What about the Bay State's fiscal cliff?
© by Barbara Anderson

The Salem News
Wednesday, December 5, 2012

So as the national government heads for “the fiscal cliff,” how’re we doin’ in Massachusetts?

An estimate by the Heritage Foundation of the impact on each state’s taxpayers if the “Bush tax cuts” expire shows the average increase per tax return in Massachusetts falls into the $4,001 to $5,200 range, among the highest in the nation because of our state’s high personal income. I’m not one of “the rich,” or even the “typical family” looking at an increase of $2,200, so except for losing the payroll tax break, this doesn’t directly impact me: I’m not counting on one of those rich people to create me a job.

However, we all have to be concerned about the Massachusetts economy, and what the Patrick administration will do with the “fiscal cliff” spending cuts that could impact both our private and public sector. Even before that happens, the state budget is $256 million in deficit for this fiscal year, which is half over. This means that the budget for next year, always planned as an increase on the previous year, will also have to be cut.

The usual liberal/union groups are still advocating an increase in the state income tax rate from its present 5.25 percent to 5.95 percent. Gov. Deval Patrick is hoping to be able to apply the state sales tax, which he increased from 5 percent to 6.25 percent, to Amazon Internet sales.

Some Washington politicians and advocates have been urging the federal government to raise the federal gasoline tax to pay for increased highway spending. Some local political, union and business groups have long wanted an increase in the state gasoline tax to pay to fix the infrastructure that no one seems to properly maintain here. The combination hike could be large.

Not to be outdone, a local coalition of unions/liberal action groups, calling itself Public Transit-Public Good, has come up with a brand-new bright idea for raising Massachusetts taxes. At a Statehouse hearing last week, they pitched a payroll tax on employers to cover all employees who earn more than $100,000 (the standard for being considered “rich” seems to be slipping). The money would be used to maintain the transportation infrastructure, including the MBTA.

According to the State House News Service, “employers would pay to state government a percentage of the salary of workers earning more than the threshold, with the money dedicated to transportation financing. A tax of three-quarters of 1 percent would generate more than $190 million annually.”

Inevitably, the pay level would decrease and the tax percent would increase, until not just “the rich” would pay this. Fortunately, the Massachusetts Constitution does not allow a graduated income tax: All earnings must be taxed at the same flat rate, and my educated guess is the courts wouldn’t be fooled by this indirect method of graduation.

Advocates may have a fallback plan though: taxing us all by miles driven. Let’s take a moment to wonder why the 1990 gas tax increase didn’t maintain the roads and bridges as promised, why a state with the fourth-largest per-capita tax burden and the highest per-capita debt in the nation can’t already afford a well-run transportation system.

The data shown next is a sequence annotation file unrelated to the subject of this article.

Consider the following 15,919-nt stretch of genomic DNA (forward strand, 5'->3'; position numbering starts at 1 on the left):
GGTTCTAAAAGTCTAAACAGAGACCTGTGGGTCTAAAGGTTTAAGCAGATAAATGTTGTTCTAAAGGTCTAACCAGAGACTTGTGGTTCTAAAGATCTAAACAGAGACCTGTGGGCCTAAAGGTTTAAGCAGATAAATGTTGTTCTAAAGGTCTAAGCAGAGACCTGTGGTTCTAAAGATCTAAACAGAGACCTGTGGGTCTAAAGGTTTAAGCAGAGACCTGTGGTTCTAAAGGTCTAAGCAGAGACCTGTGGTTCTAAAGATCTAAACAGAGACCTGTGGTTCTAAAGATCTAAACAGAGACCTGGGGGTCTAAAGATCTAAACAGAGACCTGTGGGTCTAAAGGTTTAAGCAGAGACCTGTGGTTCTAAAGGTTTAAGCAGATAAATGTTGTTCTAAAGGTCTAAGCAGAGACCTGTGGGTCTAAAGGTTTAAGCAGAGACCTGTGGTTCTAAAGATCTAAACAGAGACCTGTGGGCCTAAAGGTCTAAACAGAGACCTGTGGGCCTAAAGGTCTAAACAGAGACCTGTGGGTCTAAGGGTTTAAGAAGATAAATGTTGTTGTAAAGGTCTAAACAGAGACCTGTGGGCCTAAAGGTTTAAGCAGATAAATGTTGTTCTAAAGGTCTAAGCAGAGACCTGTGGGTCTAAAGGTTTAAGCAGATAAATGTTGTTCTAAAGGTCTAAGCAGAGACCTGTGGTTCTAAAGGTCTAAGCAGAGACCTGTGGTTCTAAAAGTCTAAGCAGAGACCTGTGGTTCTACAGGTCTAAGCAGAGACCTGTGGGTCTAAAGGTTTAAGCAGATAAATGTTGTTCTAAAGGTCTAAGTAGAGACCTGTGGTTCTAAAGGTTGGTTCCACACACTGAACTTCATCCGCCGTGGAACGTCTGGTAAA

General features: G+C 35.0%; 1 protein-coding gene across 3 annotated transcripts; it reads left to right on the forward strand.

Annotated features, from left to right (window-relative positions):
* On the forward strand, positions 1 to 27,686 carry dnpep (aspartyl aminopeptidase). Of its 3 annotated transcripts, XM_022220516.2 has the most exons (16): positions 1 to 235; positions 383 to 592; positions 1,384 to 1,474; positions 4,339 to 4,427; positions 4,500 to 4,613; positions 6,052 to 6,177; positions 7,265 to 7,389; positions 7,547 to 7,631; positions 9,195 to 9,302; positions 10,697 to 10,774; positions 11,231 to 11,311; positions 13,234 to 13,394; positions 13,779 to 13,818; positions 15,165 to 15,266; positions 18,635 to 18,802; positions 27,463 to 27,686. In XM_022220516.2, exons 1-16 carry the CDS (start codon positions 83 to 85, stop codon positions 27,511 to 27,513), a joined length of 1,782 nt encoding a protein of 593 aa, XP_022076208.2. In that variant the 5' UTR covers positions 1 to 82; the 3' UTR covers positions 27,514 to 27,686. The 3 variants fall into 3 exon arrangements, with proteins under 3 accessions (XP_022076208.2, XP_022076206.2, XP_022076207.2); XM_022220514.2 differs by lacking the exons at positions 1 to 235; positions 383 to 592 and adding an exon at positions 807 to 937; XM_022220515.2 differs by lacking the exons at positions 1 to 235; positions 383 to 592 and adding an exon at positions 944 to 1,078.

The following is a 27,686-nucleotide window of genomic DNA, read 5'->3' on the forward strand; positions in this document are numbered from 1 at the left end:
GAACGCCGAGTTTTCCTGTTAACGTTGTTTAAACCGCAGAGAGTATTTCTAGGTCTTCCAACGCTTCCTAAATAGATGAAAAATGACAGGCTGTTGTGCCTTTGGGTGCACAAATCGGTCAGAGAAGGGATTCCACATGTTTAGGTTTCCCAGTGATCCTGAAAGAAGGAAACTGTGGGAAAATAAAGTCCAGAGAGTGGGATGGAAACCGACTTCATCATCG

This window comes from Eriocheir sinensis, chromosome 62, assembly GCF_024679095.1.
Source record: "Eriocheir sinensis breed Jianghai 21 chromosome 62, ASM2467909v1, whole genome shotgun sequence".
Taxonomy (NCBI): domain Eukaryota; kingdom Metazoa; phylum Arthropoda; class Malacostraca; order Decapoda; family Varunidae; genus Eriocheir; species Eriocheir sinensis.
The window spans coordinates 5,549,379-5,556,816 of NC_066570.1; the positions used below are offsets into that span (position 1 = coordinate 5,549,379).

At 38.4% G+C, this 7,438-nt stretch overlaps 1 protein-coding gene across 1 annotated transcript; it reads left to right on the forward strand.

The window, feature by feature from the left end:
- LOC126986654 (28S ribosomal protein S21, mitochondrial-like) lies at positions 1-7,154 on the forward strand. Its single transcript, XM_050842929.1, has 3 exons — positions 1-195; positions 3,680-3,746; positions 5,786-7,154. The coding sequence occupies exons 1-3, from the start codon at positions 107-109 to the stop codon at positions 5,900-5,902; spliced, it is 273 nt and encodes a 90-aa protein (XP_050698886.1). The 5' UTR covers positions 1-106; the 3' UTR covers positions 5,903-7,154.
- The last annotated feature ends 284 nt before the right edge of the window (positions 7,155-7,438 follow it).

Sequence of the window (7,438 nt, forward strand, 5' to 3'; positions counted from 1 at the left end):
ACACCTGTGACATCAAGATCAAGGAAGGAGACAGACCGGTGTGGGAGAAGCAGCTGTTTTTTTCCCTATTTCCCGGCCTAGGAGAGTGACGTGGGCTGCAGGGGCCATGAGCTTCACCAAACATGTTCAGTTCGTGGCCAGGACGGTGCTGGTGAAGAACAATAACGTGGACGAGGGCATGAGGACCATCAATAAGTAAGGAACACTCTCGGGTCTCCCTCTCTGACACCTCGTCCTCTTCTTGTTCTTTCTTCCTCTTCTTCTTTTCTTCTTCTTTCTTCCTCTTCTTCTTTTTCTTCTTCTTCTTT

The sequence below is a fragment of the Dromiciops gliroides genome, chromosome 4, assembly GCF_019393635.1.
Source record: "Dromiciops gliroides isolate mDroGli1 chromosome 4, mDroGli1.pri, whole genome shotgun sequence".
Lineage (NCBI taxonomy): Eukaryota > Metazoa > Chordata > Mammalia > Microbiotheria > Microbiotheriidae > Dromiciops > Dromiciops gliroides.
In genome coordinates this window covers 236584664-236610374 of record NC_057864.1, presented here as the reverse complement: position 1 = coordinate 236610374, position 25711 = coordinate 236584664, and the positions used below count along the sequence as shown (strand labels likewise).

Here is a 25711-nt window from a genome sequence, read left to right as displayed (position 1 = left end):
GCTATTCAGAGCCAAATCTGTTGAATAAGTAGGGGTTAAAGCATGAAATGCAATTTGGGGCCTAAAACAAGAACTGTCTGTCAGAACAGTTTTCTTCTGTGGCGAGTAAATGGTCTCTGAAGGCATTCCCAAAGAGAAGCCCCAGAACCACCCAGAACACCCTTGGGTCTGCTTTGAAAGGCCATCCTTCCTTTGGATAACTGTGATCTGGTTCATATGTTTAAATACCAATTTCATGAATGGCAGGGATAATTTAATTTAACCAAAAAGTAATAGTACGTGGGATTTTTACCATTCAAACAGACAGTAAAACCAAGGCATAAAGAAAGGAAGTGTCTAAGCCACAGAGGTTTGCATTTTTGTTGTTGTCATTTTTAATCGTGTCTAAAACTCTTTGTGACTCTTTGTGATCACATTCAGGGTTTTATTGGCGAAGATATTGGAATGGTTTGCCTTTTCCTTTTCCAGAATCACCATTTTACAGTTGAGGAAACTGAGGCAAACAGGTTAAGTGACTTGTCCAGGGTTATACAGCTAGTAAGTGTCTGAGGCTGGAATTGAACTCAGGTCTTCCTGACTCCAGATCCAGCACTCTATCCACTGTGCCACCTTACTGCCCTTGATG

Don’t tell me about the extraordinary cost of the Big Dig. I was around when the Dukakis administration told us it would cost less than $3 billion, just to get people to sign on.

Not to seem hostile to all new taxes, though: Here’s one I like! Rep. Dan Winslow, R-Norfolk, is filing a bill for a 25 percent tax on the money left over in politicians’ campaign funds after an election. Right now, it’s not considered taxable income as they carry it forward to their next campaign.

“There’s more than $20 million sitting in war chests,” Winslow told me this week. Simple math: $5 million from politicians instead of more taxes from us. An added benefit is that it removes some of the advantage incumbents have over citizens who challenge them.

Other legislators are working on saving money from expenditures. Fortunately, Rep. Jim Lyons, R-Andover, wasn’t one of the excellent Republican candidates defeated in November; he’s renewed his fight to prevent state benefits being paid to illegal immigrants.

Despite the state deficit and ongoing legislative opposition, Patrick issued an executive order last week giving reduced in-state tuition rates to undocumented immigrant students. Lyons and other Republican legislators are filing a bill restricting all state benefits to U.S. citizens and legal immigrants. Last year, they forced the Patrick administration to admit it spent $270 million on illegals. (See state deficit, above. And while you’re there, think about this ...)

The Legislative leadership has just approved pay raises for legislative staffers. Nothing against hardworking staffers, but you hafta wonder: If the governor can bypass the Legislature with executive orders, why do we need legislators at all? We could save the entire legislative budget!

Never mind; tis the season to be jolly. I’ve been avoiding Christmas carols since Halloween, but this week brings Belsnickle, my German hometown’s traditional holiday beginning. ’Tis time to enjoy Christmas and wish peace on Capitol and Beacon hills to men of good will and fiscal restraint.

The comments made and opinions expressed in her columns are those of Barbara Anderson
and do not necessarily reflect those of Citizens for Limited Taxation.

Barbara Anderson is executive director of Citizens for Limited Taxation. Her column appears weekly in the Salem News and other Eagle Tribune newspapers; bi-weekly in the Tinytown Gazette.

More of Barbara's Columns

Citizens for Limited Taxation    PO Box 1147    Marblehead, MA 01945    508-915-3665